Karate books of Jean-Maurice Huard

Nippon Kempo, a losse method…

Many of you are wondering where the elders got the strange Kumites where, with unusual freedom and at unusually short distance, they hit, parent and dodge in an unorthodox way.

You sometimes hear the older ones talking nostalgically about Kumites that we practised under the direction of the Master already twenty years ago, without anyone really knowing where they came from.

This little booklet is therefore a bit of our history…

Download this book hereafter…

Sanchin Kata

The Karate of the Wado-Ryu school is in fact quite simple and limited: the basic movements (the Kihon), nine Katas (the five Pinan, Kushanku, Naihanchi, Seishan and Chinto Katas), the Kihon Kumites (and the Yakusoku Kumites which prepare them, if necessary).

For Master Ohtsuka, (Founder of Wado Ryu) these movements were more than enough to understand the essential.

For us, people from the West, the reasons why Master Ohtsuka limited himself to these few movements, are often incomprehensible; it is therefore necessary to seek other means to make people understand what it is all about.

For example, the movement of Kote-Uke or Shuto-Uke are difficult to understand without any other explanation; in order to do so, it would be necessary to know the Seishan kata, the essence of which escapes those who are not familiar with the world of Pinan and Kushanku…

Kihon-Kumite Wado-Ryu

Kaishin by Yoshikazu Kamigato Sensei in the Kihon-Kumite n ° 1 – ipponme
Kihon-Kumite No. 1  –  ipponme presentation.
Kihon-Kumite No. 2 – nihonme Presentation.
Kihon-Kumite No. 3 – sanbonme presentation.
Kihon-Kumite No. 4 – yonhonme presentation.
Kihon-Kumite No. 5 – gohonme presentation. 
Kihon-Kumite No. 6 – ropponme Presentation.
Kihon-Kumite No. 7 – nanahonme presentation.
Kihon-Kumite No. 8 – hachihonme presentation.
Kihon-Kumite No. 9 – kyuhonme Presentation.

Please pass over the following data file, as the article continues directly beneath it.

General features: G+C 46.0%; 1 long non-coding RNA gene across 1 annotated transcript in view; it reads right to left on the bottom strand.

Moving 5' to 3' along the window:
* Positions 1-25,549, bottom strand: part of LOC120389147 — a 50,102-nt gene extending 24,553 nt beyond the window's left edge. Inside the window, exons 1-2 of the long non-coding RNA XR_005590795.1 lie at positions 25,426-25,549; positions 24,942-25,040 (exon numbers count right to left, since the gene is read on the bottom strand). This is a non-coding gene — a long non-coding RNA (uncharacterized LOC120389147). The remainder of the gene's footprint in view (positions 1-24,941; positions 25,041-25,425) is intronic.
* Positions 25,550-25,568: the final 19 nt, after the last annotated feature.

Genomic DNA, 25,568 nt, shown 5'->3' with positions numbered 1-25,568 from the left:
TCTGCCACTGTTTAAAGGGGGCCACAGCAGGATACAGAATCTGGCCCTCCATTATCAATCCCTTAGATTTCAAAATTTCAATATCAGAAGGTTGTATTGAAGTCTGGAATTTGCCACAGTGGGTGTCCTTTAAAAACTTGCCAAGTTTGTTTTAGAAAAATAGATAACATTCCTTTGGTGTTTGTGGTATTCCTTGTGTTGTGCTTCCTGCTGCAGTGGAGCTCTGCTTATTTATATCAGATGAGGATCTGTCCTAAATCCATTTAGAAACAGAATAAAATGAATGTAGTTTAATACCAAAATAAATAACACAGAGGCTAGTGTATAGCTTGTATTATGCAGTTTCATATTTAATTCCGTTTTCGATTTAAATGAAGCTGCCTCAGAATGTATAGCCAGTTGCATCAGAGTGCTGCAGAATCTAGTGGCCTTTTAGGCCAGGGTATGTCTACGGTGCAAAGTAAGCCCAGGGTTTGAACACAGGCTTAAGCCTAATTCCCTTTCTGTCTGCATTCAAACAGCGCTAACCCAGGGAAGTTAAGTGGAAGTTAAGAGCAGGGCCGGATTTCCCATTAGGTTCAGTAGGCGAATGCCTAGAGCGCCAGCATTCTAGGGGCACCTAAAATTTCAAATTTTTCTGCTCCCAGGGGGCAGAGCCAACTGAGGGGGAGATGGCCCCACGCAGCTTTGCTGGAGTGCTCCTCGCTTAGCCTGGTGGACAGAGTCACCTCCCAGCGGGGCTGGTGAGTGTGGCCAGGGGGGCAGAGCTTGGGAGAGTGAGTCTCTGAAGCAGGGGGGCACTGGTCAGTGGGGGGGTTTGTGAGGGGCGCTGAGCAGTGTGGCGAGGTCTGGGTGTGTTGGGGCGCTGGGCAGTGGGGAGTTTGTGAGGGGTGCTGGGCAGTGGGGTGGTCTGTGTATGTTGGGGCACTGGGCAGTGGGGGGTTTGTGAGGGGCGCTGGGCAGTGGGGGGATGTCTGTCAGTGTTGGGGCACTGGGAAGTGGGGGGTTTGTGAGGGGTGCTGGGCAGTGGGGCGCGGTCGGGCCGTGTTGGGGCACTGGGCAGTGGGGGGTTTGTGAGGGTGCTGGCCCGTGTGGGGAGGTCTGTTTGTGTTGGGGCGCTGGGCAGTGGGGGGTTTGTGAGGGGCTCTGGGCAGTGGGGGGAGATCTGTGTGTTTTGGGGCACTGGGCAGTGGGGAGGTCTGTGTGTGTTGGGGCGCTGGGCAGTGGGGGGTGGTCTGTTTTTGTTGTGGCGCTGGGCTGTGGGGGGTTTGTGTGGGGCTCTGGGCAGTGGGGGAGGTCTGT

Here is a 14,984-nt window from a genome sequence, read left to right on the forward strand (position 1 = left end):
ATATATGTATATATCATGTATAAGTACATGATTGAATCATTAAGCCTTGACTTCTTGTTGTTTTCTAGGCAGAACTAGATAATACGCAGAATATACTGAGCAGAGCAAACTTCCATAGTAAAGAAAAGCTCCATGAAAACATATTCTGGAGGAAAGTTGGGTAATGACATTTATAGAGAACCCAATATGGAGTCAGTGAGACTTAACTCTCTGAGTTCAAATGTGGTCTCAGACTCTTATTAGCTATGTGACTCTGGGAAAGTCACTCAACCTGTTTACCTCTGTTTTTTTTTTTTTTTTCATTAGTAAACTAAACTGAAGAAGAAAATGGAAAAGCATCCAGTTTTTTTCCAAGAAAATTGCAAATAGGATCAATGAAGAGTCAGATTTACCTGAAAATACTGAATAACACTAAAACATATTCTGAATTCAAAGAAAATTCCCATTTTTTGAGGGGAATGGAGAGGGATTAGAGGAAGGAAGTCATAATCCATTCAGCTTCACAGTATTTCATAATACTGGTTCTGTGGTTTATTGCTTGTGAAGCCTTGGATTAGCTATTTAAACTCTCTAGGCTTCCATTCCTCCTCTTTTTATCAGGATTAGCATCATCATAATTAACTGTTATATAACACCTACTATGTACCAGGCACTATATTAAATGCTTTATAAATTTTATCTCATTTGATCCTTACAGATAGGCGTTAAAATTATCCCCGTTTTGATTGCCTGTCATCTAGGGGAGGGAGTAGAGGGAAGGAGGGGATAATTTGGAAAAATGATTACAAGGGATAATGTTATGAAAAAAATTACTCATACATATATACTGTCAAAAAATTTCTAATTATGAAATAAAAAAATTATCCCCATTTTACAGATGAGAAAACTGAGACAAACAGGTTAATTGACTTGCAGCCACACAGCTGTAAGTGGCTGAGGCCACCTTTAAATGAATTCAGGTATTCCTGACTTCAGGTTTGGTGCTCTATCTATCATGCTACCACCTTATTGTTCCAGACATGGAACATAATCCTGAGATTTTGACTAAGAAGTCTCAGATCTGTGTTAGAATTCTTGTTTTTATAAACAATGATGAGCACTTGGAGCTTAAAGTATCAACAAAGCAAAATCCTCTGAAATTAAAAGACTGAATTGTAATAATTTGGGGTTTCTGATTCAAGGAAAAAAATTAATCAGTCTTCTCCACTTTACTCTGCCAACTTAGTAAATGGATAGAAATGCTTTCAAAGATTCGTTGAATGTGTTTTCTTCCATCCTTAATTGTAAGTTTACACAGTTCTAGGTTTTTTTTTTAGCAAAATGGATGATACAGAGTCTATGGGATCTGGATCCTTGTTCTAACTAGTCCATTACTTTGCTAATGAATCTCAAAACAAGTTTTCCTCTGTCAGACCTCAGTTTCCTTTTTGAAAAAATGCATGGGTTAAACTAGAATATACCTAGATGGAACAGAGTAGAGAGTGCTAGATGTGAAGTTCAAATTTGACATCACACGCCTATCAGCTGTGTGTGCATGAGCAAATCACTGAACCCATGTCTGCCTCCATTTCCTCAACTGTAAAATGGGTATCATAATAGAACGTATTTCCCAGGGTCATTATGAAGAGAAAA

Kihon-Kumite No. 1O –  jipponme presentation.

Overview of the Kihon-Kumites

The Kihon Kumites were developed by Master Ohtsuka.  It is said that the one who masters them perfectly is invincible. Master Ohtsuka was first and foremost a practitioner of Jû-jitsu.  At the end of his life he was said to have returned to his first love; he said to himself
Jû-Jitsuka and not Karateka.

The text you will read, was published in Japan on the occasion of a world championship of the Wadô-Ryû school, and reviewed on the basis of the text of Master Ohtsuka; neither text was written by the founder (there is none to my knowledge); it is therefore quite possible that these descriptions do not reflect his way of doing things, but for lack of thrushes, it will be necessary to settle for robin …

A few remarks before you start

These Kihon-Kumites are – with one exception – Nihon Kumites, i.e.  Kumites where two exchanges of blows take place, at different levels.

You will recognize a OMOTE version and an URA version of each situation.

Forms are of great importance, both in attitudes and movements.

You might feel like these Kumites are easy, but it’s only after many years that you understand the depth and finesse; so don’t believe too fast that you’ve gone around.

Some attitudes lend themselves particularly badly to defensive or attacking movements (e.g. the attitude of Shiko-Dachi to make Kaishin, in the No. 1). Despite this it is necessary to focus on making the body movement with great care and attention to detail.

More than anywhere else it is impossible to reduce the movements of Kihon-Kumites to usual techniques (such as Kote Uke, Gedan-Baraï, Jôdan-Age-Uke…): these Kumites are not assemblages of known movements.

This can only be prepared indirectly by deepening other forms of exercise.

Parades never break the blow but embrace the movement of the body that dodges in different directions.

The free forearm is in front of the trunk and not pulled to the side (Hikite) as in the Kihon.

Dodges, simple at first glance, are actually very subtle; for example, the Kaishin movement often mixes one or more other dodge movements such as Sorimi or Hikirni.

From the beginning you must try to clear the barrier that separates you from the opponent and to embrace his intentions.

It is in this way that one can make a whole with him and let a harmony or a kind of connivance be established between him and oneself; in short, you have to try to put yourself on the same wavelength as him.

Thus the two opponents face each other and greet each other at the beginning of the series of Kumites, react to the slightest movement of the other, begin to move at the same time, separate together, and return together to their original location.

The Yaku-Soku-Kumites are a valuable preparation and explanation to the Kihon -Kumites; they are sometimes very similar. It is therefore better to have a solid experience before risking to practice Kihon-Kumites….